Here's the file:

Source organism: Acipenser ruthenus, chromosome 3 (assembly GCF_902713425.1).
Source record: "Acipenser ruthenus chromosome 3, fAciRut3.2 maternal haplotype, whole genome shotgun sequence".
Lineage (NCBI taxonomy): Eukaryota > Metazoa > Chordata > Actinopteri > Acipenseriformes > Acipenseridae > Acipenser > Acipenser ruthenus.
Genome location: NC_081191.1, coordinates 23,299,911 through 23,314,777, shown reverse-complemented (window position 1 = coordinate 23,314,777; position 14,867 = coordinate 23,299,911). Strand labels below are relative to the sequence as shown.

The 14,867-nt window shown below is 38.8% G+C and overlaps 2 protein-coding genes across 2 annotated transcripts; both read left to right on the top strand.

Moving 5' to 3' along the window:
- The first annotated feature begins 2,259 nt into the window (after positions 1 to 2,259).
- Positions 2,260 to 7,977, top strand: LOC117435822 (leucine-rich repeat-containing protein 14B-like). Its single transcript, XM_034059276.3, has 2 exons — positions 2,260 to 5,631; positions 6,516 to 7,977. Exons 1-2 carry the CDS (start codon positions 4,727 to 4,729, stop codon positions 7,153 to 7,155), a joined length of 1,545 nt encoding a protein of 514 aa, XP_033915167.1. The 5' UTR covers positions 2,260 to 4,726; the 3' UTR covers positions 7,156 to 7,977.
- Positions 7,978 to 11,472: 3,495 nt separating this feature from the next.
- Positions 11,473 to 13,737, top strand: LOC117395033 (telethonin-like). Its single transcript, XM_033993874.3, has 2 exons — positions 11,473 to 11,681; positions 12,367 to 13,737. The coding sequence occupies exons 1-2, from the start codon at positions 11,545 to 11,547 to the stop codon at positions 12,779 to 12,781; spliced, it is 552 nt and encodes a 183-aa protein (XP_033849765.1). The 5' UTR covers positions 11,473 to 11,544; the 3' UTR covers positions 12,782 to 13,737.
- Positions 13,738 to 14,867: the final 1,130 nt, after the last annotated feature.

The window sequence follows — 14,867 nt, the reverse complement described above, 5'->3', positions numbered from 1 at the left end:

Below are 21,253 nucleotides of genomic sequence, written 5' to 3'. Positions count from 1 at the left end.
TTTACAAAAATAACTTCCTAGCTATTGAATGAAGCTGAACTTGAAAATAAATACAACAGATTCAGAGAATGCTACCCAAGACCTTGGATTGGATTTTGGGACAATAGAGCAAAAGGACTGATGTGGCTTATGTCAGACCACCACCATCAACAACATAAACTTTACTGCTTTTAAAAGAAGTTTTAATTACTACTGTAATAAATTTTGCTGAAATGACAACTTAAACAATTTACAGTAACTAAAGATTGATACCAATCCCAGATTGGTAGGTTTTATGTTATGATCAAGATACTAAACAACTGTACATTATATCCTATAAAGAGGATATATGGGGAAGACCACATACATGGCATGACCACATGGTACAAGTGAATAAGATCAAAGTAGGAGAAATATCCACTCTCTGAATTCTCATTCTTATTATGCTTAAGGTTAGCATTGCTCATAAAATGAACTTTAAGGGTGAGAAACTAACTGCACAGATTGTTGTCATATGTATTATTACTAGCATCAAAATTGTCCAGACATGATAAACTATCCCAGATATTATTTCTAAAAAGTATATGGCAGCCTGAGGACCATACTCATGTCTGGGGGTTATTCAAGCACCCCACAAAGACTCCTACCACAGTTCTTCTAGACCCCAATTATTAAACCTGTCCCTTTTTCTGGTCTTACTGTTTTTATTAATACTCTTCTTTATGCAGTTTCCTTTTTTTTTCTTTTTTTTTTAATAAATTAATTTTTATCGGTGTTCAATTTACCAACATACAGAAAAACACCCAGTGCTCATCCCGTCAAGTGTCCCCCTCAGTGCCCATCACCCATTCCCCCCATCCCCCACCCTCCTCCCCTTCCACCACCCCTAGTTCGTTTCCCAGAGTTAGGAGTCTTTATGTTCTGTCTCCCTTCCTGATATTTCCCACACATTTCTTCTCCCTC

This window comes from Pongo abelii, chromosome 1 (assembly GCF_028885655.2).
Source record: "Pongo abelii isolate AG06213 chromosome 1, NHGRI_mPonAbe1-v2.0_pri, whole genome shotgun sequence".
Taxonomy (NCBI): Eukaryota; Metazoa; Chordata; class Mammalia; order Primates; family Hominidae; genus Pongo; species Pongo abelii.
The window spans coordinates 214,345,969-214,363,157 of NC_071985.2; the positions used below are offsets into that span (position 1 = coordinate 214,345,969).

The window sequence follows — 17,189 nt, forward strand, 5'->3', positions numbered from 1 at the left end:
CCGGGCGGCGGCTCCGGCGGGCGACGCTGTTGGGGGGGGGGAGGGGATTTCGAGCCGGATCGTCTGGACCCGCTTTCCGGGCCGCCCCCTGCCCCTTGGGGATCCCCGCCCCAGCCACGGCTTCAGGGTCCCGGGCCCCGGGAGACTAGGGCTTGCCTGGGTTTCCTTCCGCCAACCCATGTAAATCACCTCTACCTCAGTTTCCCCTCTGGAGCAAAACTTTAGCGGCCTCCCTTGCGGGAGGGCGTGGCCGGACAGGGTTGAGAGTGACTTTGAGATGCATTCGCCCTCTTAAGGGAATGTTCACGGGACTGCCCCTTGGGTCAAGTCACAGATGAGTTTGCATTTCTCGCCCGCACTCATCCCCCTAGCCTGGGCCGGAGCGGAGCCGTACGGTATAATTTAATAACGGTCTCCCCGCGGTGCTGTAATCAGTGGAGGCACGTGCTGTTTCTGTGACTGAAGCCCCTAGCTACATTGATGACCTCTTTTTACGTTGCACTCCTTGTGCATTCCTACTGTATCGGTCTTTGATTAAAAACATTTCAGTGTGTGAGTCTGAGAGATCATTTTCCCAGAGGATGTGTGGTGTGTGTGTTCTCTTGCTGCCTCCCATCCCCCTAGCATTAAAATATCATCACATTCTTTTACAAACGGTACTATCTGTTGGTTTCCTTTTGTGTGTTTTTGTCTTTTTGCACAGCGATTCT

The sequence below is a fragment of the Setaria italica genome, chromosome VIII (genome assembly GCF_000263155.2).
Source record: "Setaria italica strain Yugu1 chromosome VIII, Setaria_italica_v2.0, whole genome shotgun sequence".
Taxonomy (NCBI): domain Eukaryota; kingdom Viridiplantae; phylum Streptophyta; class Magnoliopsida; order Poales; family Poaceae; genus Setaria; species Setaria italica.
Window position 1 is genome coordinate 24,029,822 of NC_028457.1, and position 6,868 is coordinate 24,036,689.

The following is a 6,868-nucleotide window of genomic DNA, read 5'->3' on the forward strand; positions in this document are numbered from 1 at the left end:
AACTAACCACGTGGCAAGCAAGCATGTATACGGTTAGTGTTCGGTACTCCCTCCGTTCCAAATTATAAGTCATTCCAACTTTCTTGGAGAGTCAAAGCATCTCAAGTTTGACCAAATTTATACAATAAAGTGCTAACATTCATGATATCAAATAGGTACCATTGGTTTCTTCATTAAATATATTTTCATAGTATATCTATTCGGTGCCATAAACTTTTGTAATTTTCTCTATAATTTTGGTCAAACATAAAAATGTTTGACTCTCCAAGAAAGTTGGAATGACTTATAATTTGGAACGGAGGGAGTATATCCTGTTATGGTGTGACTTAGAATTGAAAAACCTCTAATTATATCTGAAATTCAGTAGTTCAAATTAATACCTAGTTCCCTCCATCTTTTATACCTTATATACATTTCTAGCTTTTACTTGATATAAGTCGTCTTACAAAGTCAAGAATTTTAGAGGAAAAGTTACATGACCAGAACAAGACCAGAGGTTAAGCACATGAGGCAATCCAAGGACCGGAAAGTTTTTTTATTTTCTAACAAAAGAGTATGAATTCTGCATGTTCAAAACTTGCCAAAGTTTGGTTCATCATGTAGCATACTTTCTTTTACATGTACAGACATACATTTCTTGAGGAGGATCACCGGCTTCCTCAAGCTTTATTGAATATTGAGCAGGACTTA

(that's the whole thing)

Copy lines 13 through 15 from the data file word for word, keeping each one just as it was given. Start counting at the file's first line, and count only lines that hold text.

Below are 21,253 nucleotides of genomic sequence, written 5' to 3'. Positions count from 1 at the left end.
TTTACAAAAATAACTTCCTAGCTATTGAATGAAGCTGAACTTGAAAATAAATACAACAGATTCAGAGAATGCTACCCAAGACCTTGGATTGGATTTTGGGACAATAGAGCAAAAGGACTGATGTGGCTTATGTCAGACCACCACCATCAACAACATAAACTTTACTGCTTTTAAAAGAAGTTTTAATTACTACTGTAATAAATTTTGCTGAAATGACAACTTAAACAATTTACAGTAACTAAAGATTGATACCAATCCCAGATTGGTAGGTTTTATGTTATGATCAAGATACTAAACAACTGTACATTATATCCTATAAAGAGGATATATGGGGAAGACCACATACATGGCATGACCACATGGTACAAGTGAATAAGATCAAAGTAGGAGAAATATCCACTCTCTGAATTCTCATTCTTATTATGCTTAAGGTTAGCATTGCTCATAAAATGAACTTTAAGGGTGAGAAACTAACTGCACAGATTGTTGTCATATGTATTATTACTAGCATCAAAATTGTCCAGACATGATAAACTATCCCAGATATTATTTCTAAAAAGTATATGGCAGCCTGAGGACCATACTCATGTCTGGGGGTTATTCAAGCACCCCACAAAGACTCCTACCACAGTTCTTCTAGACCCCAATTATTAAACCTGTCCCTTTTTCTGGTCTTACTGTTTTTATTAATACTCTTCTTTATGCAGTTTCCTTTTTTTTTCTTTTTTTTTTAATAAATTAATTTTTATCGGTGTTCAATTTACCAACATACAGAAAAACACCCAGTGCTCATCCCGTCAAGTGTCCCCCTCAGTGCCCATCACCCATTCCCCCCATCCCCCACCCTCCTCCCCTTCCACCACCCCTAGTTCGTTTCCCAGAGTTAGGAGTCTTTATGTTCTGTCTCCCTTCCTGATATTTCCCACACATTTCTTCTCCCTC

This window comes from Pongo abelii, chromosome 1 (assembly GCF_028885655.2).